This past offseason Glen Sather kept this roster pretty much intact in hopes that Alain Vineault and his new coaching staff would be the difference makers to get this team over the hump. With that said, any time a team changes coaches there’s always going to be some roster turnover that follows.
At this point we don’t know what system AV has in store for the Rangers, though Nash vaguely remarked “defense first” which obviously can mean a lot of different things and Girardi mentioned “four man rushes, same as Torts”. However, we do know that AV has a starkly different personality than Torts and will certainly bring a different approach to dealing with his players one-on-one. More often than not, it’s personalities and TOI that generally cause players and coaches to gel or jive, not the x’s and o’s. After all, most players at this level can adapt to different systems and formations.
So turnover is inevitable. And to think that every current Ranger is going to fit is a bit naive.
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(Christian Petersen/Getty Images)
New assistant coach Ulf Samuelsson will likely be in charge of the defense, much the way Mike Sullivan was in charge of the defense last season. A noted tough guy/fighter during his playing days, Samuelsson was also incredibly sound defensively and a reliable top-four defenseman for the Whalers, Penguins, and Rangers. Samuelsson spent five years as an assistant with Phoenix, where he had a profound impact on the young defensemen.
Among those that Samuelsson tutored in Phoenix (that are still there): Keith Yandle, Zbynek Michalek, Oliver Ekman-Larsson, and David Schlemko. Yandle has already solidified himself as a top pairing defenseman, and OEL might turn into one of the best defensemen in the league (at worst, he’s a top-four guy). Other guys to pass through Phoenix during Samuelsson’s tenure: Ed Jovanovski, Keith Ballard, and Derek Morris. That’s some track record for a five year assistant coach.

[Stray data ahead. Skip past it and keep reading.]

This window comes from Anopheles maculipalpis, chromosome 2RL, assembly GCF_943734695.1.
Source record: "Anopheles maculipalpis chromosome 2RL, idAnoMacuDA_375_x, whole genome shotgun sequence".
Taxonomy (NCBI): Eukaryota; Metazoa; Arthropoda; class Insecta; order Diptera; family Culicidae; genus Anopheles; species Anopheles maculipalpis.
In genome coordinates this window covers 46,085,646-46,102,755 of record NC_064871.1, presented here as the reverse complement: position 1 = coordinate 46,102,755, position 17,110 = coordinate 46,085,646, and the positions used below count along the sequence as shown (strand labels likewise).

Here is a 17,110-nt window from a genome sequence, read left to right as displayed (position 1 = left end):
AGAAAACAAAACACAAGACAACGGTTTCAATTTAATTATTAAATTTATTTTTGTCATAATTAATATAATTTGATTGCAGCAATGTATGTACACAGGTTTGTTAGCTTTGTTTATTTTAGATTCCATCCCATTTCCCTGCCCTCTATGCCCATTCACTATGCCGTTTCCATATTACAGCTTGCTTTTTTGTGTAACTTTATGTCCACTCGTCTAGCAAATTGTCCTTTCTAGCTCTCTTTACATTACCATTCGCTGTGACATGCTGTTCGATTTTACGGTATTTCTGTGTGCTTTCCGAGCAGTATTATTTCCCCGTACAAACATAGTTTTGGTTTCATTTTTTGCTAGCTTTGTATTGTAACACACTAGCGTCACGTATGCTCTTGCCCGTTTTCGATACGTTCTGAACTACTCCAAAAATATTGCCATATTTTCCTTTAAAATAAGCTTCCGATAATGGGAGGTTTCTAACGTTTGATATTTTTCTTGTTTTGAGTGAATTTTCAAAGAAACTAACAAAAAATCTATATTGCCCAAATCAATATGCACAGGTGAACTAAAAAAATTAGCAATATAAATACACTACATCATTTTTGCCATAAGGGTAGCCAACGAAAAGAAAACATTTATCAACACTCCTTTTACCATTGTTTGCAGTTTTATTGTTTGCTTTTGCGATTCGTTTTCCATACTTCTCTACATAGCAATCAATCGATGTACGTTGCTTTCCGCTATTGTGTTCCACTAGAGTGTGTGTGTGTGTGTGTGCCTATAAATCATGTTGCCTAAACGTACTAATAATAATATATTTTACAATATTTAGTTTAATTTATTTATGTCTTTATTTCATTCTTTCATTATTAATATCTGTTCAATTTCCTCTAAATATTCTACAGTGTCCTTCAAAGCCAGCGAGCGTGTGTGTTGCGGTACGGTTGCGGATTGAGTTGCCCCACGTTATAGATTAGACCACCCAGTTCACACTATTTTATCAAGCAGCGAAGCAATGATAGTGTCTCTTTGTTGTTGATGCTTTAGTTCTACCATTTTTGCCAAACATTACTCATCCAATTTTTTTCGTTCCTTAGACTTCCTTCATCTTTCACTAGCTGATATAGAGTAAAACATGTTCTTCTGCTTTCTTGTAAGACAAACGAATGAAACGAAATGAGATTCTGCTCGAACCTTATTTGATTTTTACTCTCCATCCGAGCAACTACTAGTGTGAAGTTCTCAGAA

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Per Larry Brooks, the Rangers are going to name Daniel Lacroix as the third and final assistant coach under Alain Vigneault. The former Ranger was an assistant with Tampa Bay for the past three seasons. He will join Scott Arniel and Ulf Samuelsson behind the bench with AV. Benoit Allaire will be the goalie coach.
Looks like the Rangers have found their third assistant coach, as Katie Strang is reporting that Scott Arniel is going to be joining Ulf Samuelsson and Benoit Allaire behind the bench with Alain Vigneault. Arniel worked with AV in the Canucks organization, when he was the head coach of the Manitoba Moose. Arniel most recently coached the Columbus Blue Jackets, but was let go during the 2011-2012 season.
This news broke yesterday, courtesy of Alex Nunn and his translation abilities (via this Swedish website), but we wanted to keep the focus on the draft. Former Ranger defenseman Ulf Samuelsson will be re-joining the Rangers as an assistant coach, working with the defense and penalty kill. Ulfie has spent the past two seasons coaching Modo in the SHL (renamed from the SEL).
What set of players will AV have to cast an eye over next year?
People argue that ‘acts’ such as those employed by John Tortorella eventually wear thin. Abrasive managers such as the former Rangers head coach usually outstay their welcomes. With the pending arrival of Alain Vigneault the Rangers will still have a man with pedigree and a coach with a completely different approach to the game – both tactically and personality wise – than Tortorella. Will it work?
Looking at the Rangers roster, and the personalities scattered throughout it, it’s difficult not to expect better production next season, at least better than what was provided in the abbreviated 2012-13 campaign. If Brad Richards is kept he surely cannot be worse, Michael Del Zotto, Carl Hagelin, and even Ryan Callahan could offer more consistency offensively while Mats Zuccarello, Chris Kreider, and Derick Brassard will be expected to help carry the offense, something that wasn’t asked of them this season.